The paper is well written and easy to follow. The introduction refers to literature on Bayes updating processes in human cognition and emphasizes the importance of these processes in human decision making. Critical literature on whether human decision makers are able to use Bayes' rule (instead of just following simple heuristics), however, is only very shortly mentioned in the discussion, and not at all in the introduction. In order to get the whole picture under which conditions people will make rational decisions (in the sense of following Bayes' rule), this literature should also be integrated in the introduction (e.g., Achtziger Alós-Ferrer, Hügelschäfer, and Steinhauser, 2014 and 2015, SCAN, should be referred to). Otherwise, the paper's message would imply that people are generally good in belief updating, while in reality, this strongly depends on the decision situation (especially its complexity) itself. In situations in which they are confronted with situations in which a simple heuristic( representativeness, or reinforcement; see Achtziger et al., 2014, 2015, SCAN) conflicts with Bayes' rule most people use the simple heuristic and do not follow the Bayes' rule (this requires more effort, takes longer etc). Hence it is no surprise that in more simple situations in which there is no conflict between a simple and a complex rule to follow, Bayes Updating can be observed. This should at least be mentioned in the revised manuscript.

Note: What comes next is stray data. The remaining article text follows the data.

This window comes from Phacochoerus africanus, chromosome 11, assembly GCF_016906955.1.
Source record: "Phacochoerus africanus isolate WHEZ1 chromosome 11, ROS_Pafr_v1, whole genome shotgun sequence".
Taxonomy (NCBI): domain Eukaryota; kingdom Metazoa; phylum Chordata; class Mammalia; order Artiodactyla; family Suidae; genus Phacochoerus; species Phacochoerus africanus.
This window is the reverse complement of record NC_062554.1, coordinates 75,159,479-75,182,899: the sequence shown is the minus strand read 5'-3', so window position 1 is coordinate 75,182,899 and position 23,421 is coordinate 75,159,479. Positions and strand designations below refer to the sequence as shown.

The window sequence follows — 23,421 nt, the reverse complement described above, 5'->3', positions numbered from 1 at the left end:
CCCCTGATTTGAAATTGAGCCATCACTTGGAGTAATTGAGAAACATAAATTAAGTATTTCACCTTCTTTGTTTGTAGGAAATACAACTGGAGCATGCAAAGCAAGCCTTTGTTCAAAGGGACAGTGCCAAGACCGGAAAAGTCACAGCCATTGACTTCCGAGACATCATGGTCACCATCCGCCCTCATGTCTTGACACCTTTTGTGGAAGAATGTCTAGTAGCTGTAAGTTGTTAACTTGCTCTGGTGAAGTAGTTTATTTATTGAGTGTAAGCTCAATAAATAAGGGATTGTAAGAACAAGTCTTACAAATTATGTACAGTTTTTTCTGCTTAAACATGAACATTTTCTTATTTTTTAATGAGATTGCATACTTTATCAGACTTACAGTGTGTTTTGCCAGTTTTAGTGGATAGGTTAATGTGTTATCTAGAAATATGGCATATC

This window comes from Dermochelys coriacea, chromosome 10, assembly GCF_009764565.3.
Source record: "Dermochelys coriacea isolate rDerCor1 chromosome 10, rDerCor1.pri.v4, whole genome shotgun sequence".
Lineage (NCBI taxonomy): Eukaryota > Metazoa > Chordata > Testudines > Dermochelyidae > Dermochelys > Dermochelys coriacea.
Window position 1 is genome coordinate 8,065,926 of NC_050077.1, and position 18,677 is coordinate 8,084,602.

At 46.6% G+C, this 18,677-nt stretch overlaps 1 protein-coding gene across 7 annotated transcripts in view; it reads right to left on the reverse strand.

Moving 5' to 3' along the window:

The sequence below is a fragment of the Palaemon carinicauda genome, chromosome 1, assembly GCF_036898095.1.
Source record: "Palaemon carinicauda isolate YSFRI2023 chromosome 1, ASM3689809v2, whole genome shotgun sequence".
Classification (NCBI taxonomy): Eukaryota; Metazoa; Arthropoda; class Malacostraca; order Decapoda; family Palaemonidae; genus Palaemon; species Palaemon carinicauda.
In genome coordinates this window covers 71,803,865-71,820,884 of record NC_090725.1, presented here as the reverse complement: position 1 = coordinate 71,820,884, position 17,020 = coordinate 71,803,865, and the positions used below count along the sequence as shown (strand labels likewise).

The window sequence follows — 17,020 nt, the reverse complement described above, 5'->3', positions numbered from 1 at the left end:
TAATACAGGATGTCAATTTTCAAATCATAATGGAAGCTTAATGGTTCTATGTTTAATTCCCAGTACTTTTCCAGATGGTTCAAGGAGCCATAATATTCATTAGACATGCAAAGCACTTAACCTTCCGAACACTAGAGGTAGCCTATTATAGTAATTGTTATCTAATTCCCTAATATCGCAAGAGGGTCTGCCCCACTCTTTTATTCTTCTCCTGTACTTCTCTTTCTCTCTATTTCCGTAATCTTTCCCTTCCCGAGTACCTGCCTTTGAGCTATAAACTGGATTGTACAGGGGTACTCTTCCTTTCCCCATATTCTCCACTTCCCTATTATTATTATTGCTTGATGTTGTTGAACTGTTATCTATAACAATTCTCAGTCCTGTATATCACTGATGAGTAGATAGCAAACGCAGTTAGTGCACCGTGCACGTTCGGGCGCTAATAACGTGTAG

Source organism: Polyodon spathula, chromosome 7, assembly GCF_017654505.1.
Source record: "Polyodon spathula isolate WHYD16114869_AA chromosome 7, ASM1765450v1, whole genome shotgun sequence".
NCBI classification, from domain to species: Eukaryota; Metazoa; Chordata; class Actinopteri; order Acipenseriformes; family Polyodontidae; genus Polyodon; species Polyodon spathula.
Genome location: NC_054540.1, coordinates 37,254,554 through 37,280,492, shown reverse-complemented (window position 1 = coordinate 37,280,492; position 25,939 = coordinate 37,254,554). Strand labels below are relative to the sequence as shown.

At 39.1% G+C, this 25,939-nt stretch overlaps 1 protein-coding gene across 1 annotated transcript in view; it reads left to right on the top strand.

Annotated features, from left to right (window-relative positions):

The author(s) concentrated on the P3 (and its components) and the SPN. Of course, there are many arguments that support the view that the P3 might be worth exploring in the context of belief updating (the same is true for SPN). However, there is a lot of research on the FRN (e.g., Holroyd &amp; Coles, Yeung &amp; Sanfey, Miltner; Achtziger, Alós-Ferrer, Hügelschäfer, and Steinhauser, 2015, SCAN ) that shows that deviations from expectations are strongly indicated by the ERP. This literature is completely left out of the manuscript. Referring to this literature on the FRN in decision making would improve the paper a lot, as it is closely linked to the research aim of the present experiment. Readers would get the whole picture on neural processes of decision making that requires Bayesian updating more easily if they were informed about this previous research.Similary, the author(s) should explain whey they did not analyze the FRN since participants were presented with clear feedback after their decision. This must have generated a strong FRN (especially after negative feedback) and should have provided more insights into learning processes in the present study. In a revised version of the manuscript, it should be explained why the FRN as an indicator of reinforcement learning was not analyzed.